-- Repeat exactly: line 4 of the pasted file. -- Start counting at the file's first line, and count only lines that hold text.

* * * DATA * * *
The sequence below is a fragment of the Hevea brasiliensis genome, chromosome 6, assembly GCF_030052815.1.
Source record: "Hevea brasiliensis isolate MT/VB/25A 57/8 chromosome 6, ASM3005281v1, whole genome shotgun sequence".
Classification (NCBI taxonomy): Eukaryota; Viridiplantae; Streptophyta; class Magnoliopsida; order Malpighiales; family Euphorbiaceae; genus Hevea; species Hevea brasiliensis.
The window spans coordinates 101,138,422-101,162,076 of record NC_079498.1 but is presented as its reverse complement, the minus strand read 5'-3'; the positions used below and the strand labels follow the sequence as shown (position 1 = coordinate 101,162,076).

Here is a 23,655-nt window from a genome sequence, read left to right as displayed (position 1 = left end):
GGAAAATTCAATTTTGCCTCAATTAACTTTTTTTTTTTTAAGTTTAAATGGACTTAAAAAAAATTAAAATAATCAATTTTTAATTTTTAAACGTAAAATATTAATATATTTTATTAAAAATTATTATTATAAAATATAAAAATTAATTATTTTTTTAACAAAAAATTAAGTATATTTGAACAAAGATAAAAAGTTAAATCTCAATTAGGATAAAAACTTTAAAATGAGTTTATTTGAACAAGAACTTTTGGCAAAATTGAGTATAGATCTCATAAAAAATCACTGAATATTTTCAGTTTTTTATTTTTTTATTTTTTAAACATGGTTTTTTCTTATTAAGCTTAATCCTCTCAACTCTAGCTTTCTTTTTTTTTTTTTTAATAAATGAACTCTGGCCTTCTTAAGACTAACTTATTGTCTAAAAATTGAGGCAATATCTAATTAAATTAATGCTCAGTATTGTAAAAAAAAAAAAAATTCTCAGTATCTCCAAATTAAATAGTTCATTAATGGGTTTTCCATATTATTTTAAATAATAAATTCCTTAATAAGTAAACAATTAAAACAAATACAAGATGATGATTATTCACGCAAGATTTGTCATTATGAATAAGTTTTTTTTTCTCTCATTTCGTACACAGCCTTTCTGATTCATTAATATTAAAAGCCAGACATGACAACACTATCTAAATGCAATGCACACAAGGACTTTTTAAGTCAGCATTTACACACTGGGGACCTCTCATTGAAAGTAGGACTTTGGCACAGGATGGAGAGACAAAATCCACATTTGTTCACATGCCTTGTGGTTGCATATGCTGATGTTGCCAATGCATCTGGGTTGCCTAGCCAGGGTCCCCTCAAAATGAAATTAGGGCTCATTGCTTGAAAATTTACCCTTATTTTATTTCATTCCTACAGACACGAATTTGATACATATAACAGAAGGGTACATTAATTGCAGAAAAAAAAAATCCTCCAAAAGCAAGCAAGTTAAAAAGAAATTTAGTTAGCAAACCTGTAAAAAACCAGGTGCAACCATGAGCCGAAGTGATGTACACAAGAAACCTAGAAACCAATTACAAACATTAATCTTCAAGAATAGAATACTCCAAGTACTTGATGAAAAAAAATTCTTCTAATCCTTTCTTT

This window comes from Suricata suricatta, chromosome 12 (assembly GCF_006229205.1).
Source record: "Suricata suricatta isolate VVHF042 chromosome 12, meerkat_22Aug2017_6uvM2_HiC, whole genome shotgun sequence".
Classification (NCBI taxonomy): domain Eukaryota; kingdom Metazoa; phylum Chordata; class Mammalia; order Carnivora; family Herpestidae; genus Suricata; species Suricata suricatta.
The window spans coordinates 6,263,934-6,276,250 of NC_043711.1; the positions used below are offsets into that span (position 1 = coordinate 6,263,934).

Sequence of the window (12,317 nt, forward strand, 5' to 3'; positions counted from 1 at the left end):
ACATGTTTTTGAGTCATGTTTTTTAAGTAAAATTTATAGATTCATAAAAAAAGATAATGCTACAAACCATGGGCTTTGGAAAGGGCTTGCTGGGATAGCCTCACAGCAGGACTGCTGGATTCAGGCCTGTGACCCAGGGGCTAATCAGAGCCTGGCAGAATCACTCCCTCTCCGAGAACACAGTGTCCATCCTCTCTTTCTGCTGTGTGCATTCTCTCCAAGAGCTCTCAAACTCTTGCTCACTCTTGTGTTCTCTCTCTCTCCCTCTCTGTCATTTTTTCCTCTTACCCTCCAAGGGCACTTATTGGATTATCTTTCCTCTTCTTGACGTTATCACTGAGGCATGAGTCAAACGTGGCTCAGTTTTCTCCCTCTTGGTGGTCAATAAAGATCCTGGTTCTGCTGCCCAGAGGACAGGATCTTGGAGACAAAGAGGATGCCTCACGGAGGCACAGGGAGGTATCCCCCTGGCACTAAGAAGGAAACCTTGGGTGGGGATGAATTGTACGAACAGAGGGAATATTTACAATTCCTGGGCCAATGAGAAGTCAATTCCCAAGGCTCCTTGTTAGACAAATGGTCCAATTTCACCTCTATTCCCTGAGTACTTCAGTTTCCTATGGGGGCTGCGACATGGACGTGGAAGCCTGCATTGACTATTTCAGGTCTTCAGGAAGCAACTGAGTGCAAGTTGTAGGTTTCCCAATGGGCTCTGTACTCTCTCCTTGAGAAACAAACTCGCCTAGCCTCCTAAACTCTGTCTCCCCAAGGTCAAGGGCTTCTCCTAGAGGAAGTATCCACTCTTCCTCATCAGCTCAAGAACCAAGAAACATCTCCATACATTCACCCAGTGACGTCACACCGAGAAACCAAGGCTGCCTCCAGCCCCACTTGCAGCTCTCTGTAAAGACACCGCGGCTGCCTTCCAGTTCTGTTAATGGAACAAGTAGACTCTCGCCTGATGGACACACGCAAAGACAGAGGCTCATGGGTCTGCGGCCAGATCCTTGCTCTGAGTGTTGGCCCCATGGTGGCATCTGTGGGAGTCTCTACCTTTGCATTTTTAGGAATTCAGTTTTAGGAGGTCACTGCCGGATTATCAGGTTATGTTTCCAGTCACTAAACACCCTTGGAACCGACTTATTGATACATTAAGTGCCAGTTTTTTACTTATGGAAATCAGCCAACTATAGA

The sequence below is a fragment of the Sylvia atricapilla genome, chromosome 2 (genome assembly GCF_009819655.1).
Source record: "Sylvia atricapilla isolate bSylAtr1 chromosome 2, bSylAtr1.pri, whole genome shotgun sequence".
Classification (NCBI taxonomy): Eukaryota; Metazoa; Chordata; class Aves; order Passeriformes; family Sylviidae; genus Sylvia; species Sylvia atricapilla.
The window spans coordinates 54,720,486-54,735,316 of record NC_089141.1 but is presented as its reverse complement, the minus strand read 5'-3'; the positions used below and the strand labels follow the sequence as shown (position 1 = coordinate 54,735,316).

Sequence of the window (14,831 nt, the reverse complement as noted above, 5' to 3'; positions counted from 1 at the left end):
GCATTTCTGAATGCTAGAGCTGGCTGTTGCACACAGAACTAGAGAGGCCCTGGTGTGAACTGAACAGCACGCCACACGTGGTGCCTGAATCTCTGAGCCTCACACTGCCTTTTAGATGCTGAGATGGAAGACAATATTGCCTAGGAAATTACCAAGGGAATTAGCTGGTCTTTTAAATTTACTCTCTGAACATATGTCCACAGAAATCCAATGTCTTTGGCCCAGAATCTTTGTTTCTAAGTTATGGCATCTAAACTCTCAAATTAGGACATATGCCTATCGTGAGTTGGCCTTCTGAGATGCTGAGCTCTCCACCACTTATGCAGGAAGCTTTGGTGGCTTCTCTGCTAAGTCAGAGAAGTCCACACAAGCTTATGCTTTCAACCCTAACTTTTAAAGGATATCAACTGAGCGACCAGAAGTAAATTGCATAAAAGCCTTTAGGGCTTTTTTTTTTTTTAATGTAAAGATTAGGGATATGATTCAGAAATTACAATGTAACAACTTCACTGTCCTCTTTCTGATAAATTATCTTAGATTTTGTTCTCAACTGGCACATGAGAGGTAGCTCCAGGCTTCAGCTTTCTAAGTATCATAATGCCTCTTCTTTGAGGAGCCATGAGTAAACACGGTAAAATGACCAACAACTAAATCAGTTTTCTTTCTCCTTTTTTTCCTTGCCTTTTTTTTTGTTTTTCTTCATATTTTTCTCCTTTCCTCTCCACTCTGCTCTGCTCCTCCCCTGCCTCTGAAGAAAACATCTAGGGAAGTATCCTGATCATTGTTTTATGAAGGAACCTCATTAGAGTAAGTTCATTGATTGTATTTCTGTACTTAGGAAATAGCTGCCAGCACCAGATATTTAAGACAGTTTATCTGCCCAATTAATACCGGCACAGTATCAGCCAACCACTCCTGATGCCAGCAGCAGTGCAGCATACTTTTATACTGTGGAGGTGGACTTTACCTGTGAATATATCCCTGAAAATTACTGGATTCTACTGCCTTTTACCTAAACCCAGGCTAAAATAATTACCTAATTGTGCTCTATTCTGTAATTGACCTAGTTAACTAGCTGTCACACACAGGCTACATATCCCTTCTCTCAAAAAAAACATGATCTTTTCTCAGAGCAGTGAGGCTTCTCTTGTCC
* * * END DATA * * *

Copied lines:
The window spans coordinates 101,138,422-101,162,076 of record NC_079498.1 but is presented as its reverse complement, the minus strand read 5'-3'; the positions used below and the strand labels follow the sequence as shown (position 1 = coordinate 101,162,076).